Please note *you must update any plugins* after this update. If you don’t update, you must *decline* the plugin updates when offered. I had to update the plugin framework, which includes the Interface host file. This should mean anything to anyone, but the gist is, I had to change an assembly signature so once the update happens, you will have to update your plugins. I believe I’ve updated all the plugins that are currently in use. If I’ve missed something, let me know.
I’ll be officially cutting the new branch of MarcEdit 7 for all the code in the project following the next release of MarcEdit 6.3.x. The first thing I’ll be doing is updating all the dependencies to the new version of .NET 4.6.x essentially ending Windows XP support for MarcEdit 7. I’ll be updating namespaces, and prepping the files for a first alpha release. The very early releases will be preview releases for those that code against MarcEdit interested in testing the new namespaces, and for IT folks interested in testing the new installers, as this will also be the first version to include installers that can provide installation either in the current, traditional setup, or as a user. The way I’ll be providing installation will be much the same way google does it. Rather than selecting an download, users will download a single installer (likely an exe). The installer will ask the user if you want to install for everyone (must be an admin) or just for the current user. If you pick everyone, it will check your operating system, and download the appropriate installer. This installer will require that you authenticate as an admin. If you choose just the current user, it will check your operating system and will download the installer to install just within your user space (non-admin). From the users perspective, the program will work exactly the same. I’ll also include some detailed instructions for IT administrators that want to download the MSI files directly – this way folks that manage software via software distribution tools can still do that. Additionally, to make management easier for IT folks, each version of MarcEdit will have its own SKU (or product code). This is important when managing software distribution and one of the reasons most IT folks hate the way Google manages Chrome (all versions share the same ID).
Once MarcEdit 7 alpha is available, I’ll likely post updates to MarcEdit 6.3.x and MarcEdit 7 concurrently until about Sept. 2017. At that point, I’ll freeze 6.3.x. That will be the final version supporting XP, and then will focus on updating MarcEdit 7. Additionally, I’ll likely be posting a few wireframes of how I envision changing MarcEdit 7’s interface. I will be updating the Main Window, the MARC Tools and the MarcEditor. In fact, the MarcEditor will likely shift from the current menus, to the more traditional ribbon interface that you now see in most Windows applications, while the MacOS update will continue to follow Mac UI design guidelines.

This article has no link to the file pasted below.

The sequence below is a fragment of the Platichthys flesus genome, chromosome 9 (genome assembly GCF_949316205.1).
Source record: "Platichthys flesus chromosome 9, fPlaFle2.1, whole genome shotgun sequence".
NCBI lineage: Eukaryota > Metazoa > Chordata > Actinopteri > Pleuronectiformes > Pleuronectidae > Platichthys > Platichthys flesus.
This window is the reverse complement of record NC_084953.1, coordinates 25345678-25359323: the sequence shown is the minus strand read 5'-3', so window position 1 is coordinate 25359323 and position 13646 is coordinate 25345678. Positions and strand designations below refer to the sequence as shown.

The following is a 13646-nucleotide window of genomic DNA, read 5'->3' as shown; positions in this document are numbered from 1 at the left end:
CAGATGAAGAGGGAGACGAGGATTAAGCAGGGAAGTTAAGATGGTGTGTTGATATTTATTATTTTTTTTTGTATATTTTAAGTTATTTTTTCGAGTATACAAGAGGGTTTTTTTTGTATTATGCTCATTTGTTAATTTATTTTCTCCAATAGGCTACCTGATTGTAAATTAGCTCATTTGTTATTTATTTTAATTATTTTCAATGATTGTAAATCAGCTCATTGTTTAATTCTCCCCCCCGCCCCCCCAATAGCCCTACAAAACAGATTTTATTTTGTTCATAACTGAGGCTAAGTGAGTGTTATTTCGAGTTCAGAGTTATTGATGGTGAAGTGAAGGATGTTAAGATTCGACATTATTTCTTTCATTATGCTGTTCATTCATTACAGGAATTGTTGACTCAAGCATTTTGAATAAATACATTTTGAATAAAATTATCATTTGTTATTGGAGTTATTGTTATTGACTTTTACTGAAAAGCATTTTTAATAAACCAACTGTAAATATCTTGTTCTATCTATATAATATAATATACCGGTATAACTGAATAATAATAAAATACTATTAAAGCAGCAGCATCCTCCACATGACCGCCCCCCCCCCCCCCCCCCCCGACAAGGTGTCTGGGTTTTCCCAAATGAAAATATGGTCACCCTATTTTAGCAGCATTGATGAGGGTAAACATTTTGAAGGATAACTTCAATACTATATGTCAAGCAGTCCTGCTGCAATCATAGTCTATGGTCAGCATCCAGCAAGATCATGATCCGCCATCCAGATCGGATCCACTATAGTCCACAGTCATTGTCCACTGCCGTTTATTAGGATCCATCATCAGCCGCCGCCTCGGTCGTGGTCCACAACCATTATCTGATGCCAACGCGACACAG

Since Summer 2016, troop 73 has known that we would have an opportunity to go to the Philmont Ranch in New Mexico. We had won the lottery, and had 24 spots available to our troop. This means that we had the potential to take 20 kids and 4 adults in two crews out to New Mexico in 2017. And from the moment I found out that we would have the opportunity to travel, I knew that I would go. As one of the Assistant Scout Masters in our troop, I knew that I had the certifications that would be needed to attend…but more importantly, I have a son that would be just the right age to make the trip. At 15, going on 16, my oldest would be the perfect age to really enjoy what this experience had to offer.
Now, I should note, as excited as my son was to make this trip (and he was – he fund-raised nearly all of the $800 camp registration), I was probably more so. Since leaving Oregon, I think I’ve had the hardest time out of my family adjusting to Ohio. I love being outdoors, and while Ohio does have some very nice areas to camp and hike (really, it does), they aren’t the same. I miss the mountains, I miss the forest, I miss the towering fir trees that keep the forests green year round. That was my childhood…it represents some of my favorite memories with my family, with my father. And these were some of the memories that I hoped to build with my son…and hoped to relive a little bit while I spent some time in the mountains.
Preparation for the trip
Over the year, there was a lot of preparation that had to be undertaken. Equipment to be purchased, plans to be made. Some of the preparation was getting the kids ready to carry a backpack for eleven days. Some of the preparation was getting ready to hike for 5 hours every day. Some of the preparation was learning skills that would be required when camping in the back country for eleven days. Lots of preparations.
Then there was personal preparation. I turned 40 this year, and one of the things that I got into my head was that for Philmont, I was going to grow out my beard and hair. Why? Well, it was fun. I haven’t grown a beard in close to 20-25 years, so it would be something different. But it was also somewhat practical. With my hair long, and my beard full, I wouldn’t have to worry about the sun burns that everyone else in my Crew would end up worrying about. So how did it go? Quite nicely. I kept a photo record from Feb. 2017 when I started.